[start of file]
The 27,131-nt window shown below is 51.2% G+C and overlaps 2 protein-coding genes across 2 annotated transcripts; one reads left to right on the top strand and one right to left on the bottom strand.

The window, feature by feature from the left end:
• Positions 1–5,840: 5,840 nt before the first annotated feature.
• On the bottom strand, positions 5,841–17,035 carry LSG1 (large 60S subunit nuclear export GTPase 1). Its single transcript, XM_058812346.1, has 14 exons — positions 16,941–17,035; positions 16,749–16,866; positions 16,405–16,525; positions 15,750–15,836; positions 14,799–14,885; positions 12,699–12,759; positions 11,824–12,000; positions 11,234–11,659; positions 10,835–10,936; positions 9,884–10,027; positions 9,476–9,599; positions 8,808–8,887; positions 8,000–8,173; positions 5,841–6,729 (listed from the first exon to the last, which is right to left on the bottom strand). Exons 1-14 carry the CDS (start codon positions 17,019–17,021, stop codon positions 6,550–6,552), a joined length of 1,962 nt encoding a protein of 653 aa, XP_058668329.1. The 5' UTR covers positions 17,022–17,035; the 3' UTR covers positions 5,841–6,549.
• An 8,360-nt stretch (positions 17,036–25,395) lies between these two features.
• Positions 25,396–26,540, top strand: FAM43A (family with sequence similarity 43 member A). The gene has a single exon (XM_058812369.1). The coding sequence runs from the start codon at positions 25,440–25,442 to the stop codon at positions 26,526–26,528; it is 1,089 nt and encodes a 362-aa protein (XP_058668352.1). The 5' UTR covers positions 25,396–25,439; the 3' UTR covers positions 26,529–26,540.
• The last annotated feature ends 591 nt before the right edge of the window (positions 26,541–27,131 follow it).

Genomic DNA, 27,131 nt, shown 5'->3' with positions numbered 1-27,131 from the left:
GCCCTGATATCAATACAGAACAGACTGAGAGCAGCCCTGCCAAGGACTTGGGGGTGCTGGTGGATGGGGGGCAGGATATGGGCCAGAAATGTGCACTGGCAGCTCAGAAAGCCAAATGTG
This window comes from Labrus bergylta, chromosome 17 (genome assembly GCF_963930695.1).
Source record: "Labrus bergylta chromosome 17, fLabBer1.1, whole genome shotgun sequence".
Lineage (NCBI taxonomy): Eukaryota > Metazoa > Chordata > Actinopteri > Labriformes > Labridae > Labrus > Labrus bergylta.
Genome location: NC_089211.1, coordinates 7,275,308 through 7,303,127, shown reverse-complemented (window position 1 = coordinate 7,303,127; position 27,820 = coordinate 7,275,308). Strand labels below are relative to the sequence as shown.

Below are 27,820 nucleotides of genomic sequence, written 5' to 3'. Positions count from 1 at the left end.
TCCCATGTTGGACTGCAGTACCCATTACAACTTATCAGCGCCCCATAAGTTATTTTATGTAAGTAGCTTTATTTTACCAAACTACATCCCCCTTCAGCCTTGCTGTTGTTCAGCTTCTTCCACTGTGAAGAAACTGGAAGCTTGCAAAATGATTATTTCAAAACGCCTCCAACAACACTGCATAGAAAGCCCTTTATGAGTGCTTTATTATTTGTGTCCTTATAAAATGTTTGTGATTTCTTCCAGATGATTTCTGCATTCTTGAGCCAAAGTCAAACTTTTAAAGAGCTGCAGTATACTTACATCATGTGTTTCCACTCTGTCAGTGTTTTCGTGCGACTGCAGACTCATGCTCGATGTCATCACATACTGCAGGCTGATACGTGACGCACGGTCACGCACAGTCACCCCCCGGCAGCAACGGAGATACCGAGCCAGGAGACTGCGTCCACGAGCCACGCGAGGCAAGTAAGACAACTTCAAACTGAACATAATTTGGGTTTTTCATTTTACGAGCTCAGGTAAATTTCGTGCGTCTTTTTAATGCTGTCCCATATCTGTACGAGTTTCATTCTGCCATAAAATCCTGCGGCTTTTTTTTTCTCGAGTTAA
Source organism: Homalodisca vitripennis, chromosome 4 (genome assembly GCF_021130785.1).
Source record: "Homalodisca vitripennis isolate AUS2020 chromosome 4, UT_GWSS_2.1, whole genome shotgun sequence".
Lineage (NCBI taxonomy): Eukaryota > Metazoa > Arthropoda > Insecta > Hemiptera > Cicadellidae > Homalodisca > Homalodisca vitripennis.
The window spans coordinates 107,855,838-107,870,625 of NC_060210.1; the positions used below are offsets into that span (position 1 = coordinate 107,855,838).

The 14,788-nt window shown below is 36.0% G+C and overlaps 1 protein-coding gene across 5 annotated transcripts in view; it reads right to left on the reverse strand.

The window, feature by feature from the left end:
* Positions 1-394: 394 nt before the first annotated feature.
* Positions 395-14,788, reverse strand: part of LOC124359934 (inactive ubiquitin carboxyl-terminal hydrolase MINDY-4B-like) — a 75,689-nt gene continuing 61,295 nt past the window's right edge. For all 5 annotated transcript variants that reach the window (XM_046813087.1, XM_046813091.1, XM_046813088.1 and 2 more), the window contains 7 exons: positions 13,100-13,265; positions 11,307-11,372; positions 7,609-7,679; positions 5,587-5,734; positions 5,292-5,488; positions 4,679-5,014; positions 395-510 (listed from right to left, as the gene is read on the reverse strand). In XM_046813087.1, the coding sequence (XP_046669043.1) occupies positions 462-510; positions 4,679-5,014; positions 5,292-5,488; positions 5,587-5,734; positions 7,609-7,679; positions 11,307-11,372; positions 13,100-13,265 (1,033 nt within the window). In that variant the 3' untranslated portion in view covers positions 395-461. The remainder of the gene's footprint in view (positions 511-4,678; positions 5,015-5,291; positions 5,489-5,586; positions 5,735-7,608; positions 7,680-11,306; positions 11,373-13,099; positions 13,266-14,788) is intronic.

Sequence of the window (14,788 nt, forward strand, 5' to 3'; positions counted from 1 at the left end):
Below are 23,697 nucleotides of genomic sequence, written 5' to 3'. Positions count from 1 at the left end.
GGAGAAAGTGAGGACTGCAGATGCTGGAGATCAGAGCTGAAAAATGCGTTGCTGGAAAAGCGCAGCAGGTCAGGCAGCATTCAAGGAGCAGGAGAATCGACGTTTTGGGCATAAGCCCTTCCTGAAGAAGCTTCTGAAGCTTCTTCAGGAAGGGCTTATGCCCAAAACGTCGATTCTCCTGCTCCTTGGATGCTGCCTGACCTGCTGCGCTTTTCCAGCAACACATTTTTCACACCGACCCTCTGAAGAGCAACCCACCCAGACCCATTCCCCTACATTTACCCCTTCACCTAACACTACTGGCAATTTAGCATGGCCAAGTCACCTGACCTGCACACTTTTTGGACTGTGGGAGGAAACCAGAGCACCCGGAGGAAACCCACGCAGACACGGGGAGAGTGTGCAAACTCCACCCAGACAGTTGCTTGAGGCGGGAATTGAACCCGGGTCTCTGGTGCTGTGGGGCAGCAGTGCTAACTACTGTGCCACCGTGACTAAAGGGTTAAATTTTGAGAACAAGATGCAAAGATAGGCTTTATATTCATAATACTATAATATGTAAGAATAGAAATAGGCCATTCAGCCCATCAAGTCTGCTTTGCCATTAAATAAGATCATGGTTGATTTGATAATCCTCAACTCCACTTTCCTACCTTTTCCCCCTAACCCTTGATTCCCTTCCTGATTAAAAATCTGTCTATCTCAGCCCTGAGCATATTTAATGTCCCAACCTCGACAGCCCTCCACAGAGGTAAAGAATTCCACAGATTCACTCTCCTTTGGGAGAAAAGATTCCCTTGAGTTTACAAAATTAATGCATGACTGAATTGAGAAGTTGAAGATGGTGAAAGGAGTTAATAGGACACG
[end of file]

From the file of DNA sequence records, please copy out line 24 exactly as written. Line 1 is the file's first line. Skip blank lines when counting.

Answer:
Sequence of the window (14,788 nt, forward strand, 5' to 3'; positions counted from 1 at the left end):